Heated Blue Springs residents hopeful for break from township fire protection

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BLUE SPRINGS, Mo. -- The fight to change fire services in south Blue Springs is heating up after some residents have asked to be moved to another fire district much closer to their homes.

Dozens of people packed a room at the Prairie Township Fire Protection District fire station on Wednesday night, where a group known as the South Blue Springs Citizens for Emergency Services handed over 697 petitions requesting to be de-annexed from Prairie Township’s district.

The Prairie Township fire station is located in Lee’s Summit, six miles from nearly 1,000 homes in South Blue Springs it services. Some residents would rather be served by several fire stations in the Central Jackson County Fire District, which are just two miles away.

“It is an area that needs to be served in close proximity to fire and EMS and quite simply, geographically, you are a long way away,” Steven Mauer, the group’s attorney, told board members of the Prairie Township Fire Protection District.

Mauer presented the petition, then explained an alternative should the board decide not to give the people want they want.

“By Missouri statute, if you all don’t act or you refuse to let these citizens go, they have the right to request an election on that issue,” Mauer told the board. “And the issue has already been presented in a referendum and the referendum has been approved by the Jackson County Election Board.”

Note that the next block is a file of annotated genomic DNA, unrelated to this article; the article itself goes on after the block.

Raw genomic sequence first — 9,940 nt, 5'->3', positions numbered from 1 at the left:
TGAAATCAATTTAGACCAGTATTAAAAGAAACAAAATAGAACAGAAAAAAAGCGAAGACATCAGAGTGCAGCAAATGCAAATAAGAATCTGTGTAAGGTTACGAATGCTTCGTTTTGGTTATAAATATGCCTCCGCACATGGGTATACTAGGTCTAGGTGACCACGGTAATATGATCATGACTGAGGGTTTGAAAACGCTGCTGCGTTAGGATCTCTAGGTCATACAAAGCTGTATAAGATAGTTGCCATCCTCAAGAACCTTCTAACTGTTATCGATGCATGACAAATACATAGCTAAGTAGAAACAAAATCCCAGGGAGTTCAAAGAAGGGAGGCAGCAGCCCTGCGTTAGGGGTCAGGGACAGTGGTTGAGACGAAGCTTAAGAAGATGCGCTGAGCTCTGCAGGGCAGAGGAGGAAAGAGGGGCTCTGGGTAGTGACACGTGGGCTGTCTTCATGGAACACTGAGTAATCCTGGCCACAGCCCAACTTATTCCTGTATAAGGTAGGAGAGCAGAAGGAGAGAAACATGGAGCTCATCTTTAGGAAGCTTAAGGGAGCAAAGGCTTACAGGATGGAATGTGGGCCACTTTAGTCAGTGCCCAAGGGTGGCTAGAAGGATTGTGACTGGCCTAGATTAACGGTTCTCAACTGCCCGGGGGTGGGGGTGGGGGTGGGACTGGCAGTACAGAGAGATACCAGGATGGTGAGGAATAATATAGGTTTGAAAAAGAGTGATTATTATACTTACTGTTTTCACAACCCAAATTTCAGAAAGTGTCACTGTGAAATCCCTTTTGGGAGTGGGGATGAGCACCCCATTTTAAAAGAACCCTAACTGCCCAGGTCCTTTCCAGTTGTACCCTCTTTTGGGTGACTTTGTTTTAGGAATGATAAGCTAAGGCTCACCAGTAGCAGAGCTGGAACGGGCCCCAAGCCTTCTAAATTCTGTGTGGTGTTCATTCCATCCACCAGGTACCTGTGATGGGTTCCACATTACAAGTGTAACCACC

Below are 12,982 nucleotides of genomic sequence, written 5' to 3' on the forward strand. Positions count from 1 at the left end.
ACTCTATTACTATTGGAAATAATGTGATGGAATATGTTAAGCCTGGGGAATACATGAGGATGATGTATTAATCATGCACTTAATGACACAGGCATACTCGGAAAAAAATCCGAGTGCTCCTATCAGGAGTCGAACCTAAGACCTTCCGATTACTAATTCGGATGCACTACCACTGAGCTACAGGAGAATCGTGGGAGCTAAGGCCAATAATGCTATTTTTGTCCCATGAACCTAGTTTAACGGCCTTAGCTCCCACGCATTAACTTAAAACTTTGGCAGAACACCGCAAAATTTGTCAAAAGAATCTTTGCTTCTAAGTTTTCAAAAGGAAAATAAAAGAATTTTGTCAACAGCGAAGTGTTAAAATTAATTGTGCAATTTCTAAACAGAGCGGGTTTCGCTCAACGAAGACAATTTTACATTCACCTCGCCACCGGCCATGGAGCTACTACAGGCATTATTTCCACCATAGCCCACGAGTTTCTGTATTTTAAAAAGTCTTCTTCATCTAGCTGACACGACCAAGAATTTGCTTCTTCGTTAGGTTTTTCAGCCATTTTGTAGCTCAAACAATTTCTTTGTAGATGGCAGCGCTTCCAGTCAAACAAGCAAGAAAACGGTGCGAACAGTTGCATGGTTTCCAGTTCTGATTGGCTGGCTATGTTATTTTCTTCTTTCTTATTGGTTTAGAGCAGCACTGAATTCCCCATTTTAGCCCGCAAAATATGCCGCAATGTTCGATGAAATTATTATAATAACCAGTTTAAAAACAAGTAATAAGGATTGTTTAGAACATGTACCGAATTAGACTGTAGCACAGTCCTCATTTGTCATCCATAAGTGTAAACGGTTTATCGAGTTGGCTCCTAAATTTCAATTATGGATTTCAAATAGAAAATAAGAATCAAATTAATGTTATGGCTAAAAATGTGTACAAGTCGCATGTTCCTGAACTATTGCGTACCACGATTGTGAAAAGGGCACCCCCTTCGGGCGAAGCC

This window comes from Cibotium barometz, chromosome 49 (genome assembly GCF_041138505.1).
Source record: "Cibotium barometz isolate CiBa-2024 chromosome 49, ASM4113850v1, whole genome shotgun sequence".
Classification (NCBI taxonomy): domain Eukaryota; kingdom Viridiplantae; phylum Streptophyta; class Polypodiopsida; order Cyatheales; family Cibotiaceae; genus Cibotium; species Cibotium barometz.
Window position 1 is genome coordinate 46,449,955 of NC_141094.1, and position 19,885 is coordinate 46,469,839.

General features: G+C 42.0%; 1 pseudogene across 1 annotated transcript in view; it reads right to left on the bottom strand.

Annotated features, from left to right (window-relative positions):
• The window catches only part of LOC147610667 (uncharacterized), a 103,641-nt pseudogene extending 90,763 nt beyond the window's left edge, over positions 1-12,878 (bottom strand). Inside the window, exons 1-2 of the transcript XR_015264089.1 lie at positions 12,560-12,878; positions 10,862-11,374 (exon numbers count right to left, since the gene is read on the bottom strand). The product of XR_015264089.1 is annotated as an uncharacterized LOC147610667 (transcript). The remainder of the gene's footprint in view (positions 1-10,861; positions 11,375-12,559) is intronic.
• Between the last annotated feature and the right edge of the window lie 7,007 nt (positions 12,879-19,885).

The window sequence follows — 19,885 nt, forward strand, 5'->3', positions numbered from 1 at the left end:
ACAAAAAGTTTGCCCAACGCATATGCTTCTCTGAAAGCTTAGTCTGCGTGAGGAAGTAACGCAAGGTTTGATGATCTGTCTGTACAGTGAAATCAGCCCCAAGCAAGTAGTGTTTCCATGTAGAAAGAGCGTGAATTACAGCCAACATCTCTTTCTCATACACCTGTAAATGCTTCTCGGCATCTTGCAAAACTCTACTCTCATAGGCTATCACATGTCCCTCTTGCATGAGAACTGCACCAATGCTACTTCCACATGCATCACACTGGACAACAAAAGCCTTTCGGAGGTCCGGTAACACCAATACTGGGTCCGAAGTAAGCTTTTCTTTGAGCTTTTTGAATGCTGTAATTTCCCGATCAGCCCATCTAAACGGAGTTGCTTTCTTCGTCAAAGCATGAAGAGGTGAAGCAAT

“As we understand the law,” he continued, “this is mandatory. If you don’t let the people go, we will give you the referendums and it’s not optional. The people get to vote. This is America. It’s what we do.”

Board members voted to go into closed session, and Prairie Township Fire Chief wouldn't comment.

But community members like Vada Bryant, whose home was ruled a total loss because of a fire in 2004 that she said took Prairie Township firefighters 20 minutes to respond to, are hopeful for change.

“We don't have anything against the Prairie fire department,” she said. “It's just they're too far away, and it's not fair that part of the citizens of Blue Springs are allowed first class service and we aren't… Just because back in the '50s a line was drawn down the street.”

The people in attendance asked the board for a public hearing on the issue at their next meeting in March. If the board decides against it, then Mauer said it will go as a referendum on the ballot and South Blue Springs residents will get to vote on it during the election in August.

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